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Frost on kale leaves

A frosty reception

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When frost comes creeping into your garden, it can ruin all the hard work you've done in a snap! Helen McKerral suggests ways to combat the chills of winter.  

Frost delights children with its crunchy white lawns (the closest thing to snow for many Aussie kids), but it’s rarely welcomed in the same way by gardeners. Certainly, at the right time, its touch intensifies autumn foliage colour, improves flavour and yield of many brassicas and cool climate berries, and encourages robust bud formation in fruits such as cherries and pears. When it arrives too early, however, it ruins autumn harvests and, if it lingers into spring, shrivels flowers and decimates crops. 

Broadacre farmers know frost all too well but its fickleness makes it difficult to predict not least because, according to the Australian Bureau of Meteorology, the disruptive nature of climate change is extending the frost season by two to five weeks across southern Australia. It also concludes that the corresponding frost-related production risk in much of our wheatbelt has increased by 30 per cent. Fortunately, unlike farmers, small-scale home gardeners have plenty of practical techniques to reduce the effects of this capricious visitor. First, though, we must understand it.

What is frost?

Frost is simply ice in the form of frozen dew or delicate white ice crystals (hoar frost) that develop when surfaces drop below freezing point.

‘Radiation’ frost is caused by cooling ground as its heat – absorbed during the day – is lost to the air on clear, cold, still nights without an insulating blanket of cloud or wind to mix the air. Radiation frost occurs near the ground as the temperature inversion forms. This cold, ground-level air is heavier than warm air, and drains like water to settle in depressions and valleys. If you live in a ‘hollow’, your garden may be prone to frosts while neighbours on peaks and slopes are frost-free.

‘Advection’ frost caused by very cold air masses sweeping through is uncommon in temperate Australia but occasionally occurs as icy winds blast from south of
the continent. 

‘Black’ frosts also occur in Australia, but only in very cold conditions with dry air. The temperature drops enough to freeze moisture inside vegetation, blackening leaves and growing tips without ice forming on the surface of the plant.  

You can’t prevent frost from icing your garden, but you can greatly reduce its impact by careful plant selection, site management and cultivation techniques.

Plant choices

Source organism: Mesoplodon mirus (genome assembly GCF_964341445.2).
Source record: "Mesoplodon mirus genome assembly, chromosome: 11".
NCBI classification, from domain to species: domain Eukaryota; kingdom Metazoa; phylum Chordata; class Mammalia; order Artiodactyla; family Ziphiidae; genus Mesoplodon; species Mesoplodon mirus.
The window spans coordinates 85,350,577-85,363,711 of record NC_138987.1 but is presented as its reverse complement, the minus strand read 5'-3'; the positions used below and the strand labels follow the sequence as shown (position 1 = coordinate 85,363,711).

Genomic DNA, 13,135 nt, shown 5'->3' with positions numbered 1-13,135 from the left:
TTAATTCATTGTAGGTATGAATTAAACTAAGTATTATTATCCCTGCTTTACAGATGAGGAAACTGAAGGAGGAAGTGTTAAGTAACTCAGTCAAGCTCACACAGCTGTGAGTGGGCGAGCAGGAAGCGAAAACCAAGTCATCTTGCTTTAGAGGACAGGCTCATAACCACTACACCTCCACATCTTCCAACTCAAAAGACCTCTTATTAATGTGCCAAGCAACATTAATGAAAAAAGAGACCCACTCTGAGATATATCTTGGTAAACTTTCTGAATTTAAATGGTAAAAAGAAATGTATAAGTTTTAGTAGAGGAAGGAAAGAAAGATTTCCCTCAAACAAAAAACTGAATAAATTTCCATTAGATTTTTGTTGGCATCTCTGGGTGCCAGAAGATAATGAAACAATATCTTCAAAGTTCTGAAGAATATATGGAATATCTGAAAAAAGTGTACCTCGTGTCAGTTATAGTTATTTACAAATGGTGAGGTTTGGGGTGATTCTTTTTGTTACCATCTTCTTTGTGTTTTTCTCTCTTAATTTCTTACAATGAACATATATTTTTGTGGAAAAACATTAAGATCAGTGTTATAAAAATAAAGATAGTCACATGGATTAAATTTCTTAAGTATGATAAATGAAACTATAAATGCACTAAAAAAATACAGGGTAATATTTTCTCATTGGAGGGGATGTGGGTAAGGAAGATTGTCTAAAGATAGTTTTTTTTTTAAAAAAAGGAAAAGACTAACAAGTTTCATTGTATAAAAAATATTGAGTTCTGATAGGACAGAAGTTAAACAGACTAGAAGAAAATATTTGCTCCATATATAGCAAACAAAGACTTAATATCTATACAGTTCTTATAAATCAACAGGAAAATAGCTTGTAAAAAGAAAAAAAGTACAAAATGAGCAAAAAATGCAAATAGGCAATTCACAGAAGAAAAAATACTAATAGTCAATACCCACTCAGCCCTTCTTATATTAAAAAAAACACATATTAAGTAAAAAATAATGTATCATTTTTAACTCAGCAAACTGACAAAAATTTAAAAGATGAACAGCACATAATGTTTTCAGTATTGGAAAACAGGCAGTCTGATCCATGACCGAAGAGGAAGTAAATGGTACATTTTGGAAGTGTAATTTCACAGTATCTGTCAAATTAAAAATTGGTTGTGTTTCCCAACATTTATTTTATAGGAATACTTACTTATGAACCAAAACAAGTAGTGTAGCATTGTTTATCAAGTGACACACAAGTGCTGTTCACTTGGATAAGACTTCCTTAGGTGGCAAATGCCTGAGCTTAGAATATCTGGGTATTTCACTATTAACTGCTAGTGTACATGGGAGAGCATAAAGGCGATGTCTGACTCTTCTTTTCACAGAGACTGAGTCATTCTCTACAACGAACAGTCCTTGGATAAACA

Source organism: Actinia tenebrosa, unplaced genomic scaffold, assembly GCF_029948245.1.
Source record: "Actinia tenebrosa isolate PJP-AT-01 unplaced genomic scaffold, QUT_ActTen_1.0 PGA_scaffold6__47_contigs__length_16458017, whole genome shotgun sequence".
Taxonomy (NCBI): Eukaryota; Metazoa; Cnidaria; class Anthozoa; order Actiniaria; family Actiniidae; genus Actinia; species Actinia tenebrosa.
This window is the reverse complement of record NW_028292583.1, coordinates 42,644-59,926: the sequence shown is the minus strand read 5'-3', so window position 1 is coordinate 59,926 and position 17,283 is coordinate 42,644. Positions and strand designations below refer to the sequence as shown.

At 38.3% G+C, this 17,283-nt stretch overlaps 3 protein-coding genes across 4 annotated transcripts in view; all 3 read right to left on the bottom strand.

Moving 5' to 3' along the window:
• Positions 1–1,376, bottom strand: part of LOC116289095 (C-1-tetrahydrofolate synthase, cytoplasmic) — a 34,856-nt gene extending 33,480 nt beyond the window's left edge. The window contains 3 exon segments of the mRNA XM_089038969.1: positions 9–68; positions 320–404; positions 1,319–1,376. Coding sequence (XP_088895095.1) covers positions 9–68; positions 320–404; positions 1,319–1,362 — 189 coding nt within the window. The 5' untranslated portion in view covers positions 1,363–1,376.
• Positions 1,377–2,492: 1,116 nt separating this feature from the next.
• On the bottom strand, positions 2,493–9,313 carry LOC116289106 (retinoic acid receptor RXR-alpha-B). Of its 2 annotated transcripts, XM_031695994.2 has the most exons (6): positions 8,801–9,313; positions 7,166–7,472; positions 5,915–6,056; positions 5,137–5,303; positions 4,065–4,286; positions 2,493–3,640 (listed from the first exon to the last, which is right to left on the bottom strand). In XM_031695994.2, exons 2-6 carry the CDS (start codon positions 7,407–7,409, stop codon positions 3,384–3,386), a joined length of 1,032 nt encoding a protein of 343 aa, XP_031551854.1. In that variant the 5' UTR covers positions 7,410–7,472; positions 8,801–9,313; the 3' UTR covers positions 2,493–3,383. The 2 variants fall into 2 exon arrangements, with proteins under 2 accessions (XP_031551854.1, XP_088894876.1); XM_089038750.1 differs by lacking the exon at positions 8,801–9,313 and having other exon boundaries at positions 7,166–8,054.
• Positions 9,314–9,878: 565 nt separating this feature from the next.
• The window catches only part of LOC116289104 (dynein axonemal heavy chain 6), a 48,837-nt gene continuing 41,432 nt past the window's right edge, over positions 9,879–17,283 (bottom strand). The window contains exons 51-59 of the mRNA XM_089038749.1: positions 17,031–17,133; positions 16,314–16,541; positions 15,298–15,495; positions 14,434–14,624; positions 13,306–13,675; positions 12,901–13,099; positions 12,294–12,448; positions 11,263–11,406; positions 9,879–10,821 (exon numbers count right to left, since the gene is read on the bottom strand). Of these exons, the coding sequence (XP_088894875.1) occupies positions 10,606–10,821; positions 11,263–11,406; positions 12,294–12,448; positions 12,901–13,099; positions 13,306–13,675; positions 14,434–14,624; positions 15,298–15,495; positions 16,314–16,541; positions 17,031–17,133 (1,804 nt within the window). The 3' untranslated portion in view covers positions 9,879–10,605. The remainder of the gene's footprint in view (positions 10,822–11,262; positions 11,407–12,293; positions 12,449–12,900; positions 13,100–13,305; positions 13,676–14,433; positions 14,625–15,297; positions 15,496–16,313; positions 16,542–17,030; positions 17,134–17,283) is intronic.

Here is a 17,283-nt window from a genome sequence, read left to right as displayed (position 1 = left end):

Frost-tolerant ornamentals

Some plants are simply more cold-adaptive than others, with extra compounds in their system to protect cells from damage. Others have leathery leaves and thick bark for physical protection.  Sometimes, a widespread native species varies greatly, with individuals hailing from, say, frosty inland regions, being hardier than those from coastal ones. If your garden experiences severe frost, appropriate plant selection rather than site amelioration is your best bet; consider planting endemics growing locally in similar microclimates to your garden. 

Many ornamentals originating in the Northern Hemisphere avoid frost by becoming deciduous early and shooting late, so can be good choices. Also try bulbs and herbaceous perennials (anemones, campanulas), and deciduous shrubs (philadelphus, viburnum, maples). Check plant labels for frost tolerance and ask nursery staff if you’re unsure. 

Frost-loving edibles 

In productive gardens, frost plays havoc with warm climate and subtropical species. Instead, choose fruits and vegetables that relish a bit of frost.  

Most cool climate vegetables improve in flavour with frosts. It is important to time your planting of root vegetables (swede, turnip, parsnip) and brassicas (kale, brussels sprouts, cabbage) so they are well established when the first frost arrives. Rhubarb, Jerusalem artichoke and potatoes are deciduous, but plant them to avoid new growth being killed by a late frost. In herb gardens, try deciduous lemon verbena and elderberry, and herbaceous perennials that die back in winter, such as lemon balm, tarragon, valerian, mint, sorrel and chives.  

Flowering times

Early maturing and late-flowering cultivars are another way to trick frost when the plant is hardy, but its flowers or fruit are not. For example, almond trees all flower very early, and frost destroys their delicate blossoms, but plenty of cherry, apple and pear cultivars flower late. Similarly, broad bean and pea plants tolerate frost but their flowers are more delicate, so you have a narrow fruiting window!  

Hardening off

‘Harden off’ plants before placing into their final position. Nursery plants coddled under shade cloth have soft growth that’s susceptible to all extremes of temperature, from scorching heat to frost. Buy plants outside frost seasons, or place pots in an intermediate spot for a month so leaves thicken and ‘harden’. Buying older and more mature plants that are taller and above the frost zone with tougher leaves and stems is another trick.

Plant rescue

  • Don’t rush to prune frost-damaged material on large shrubs as it helps protect healthy growth within. 
  • Be patient: a plant may appear dead but many woody ones happily reshoot further down the stem. 
  • Cover plants with vegie net to prevent further damage. Aid recovery with generous applications of liquid seaweed, but avoid heavy doses of fertiliser to stressed plants.


This feature was first published in Issue 102 of Organic Gardener magazine but we thought worth visiting this time of year as it’s getting very chilly out there!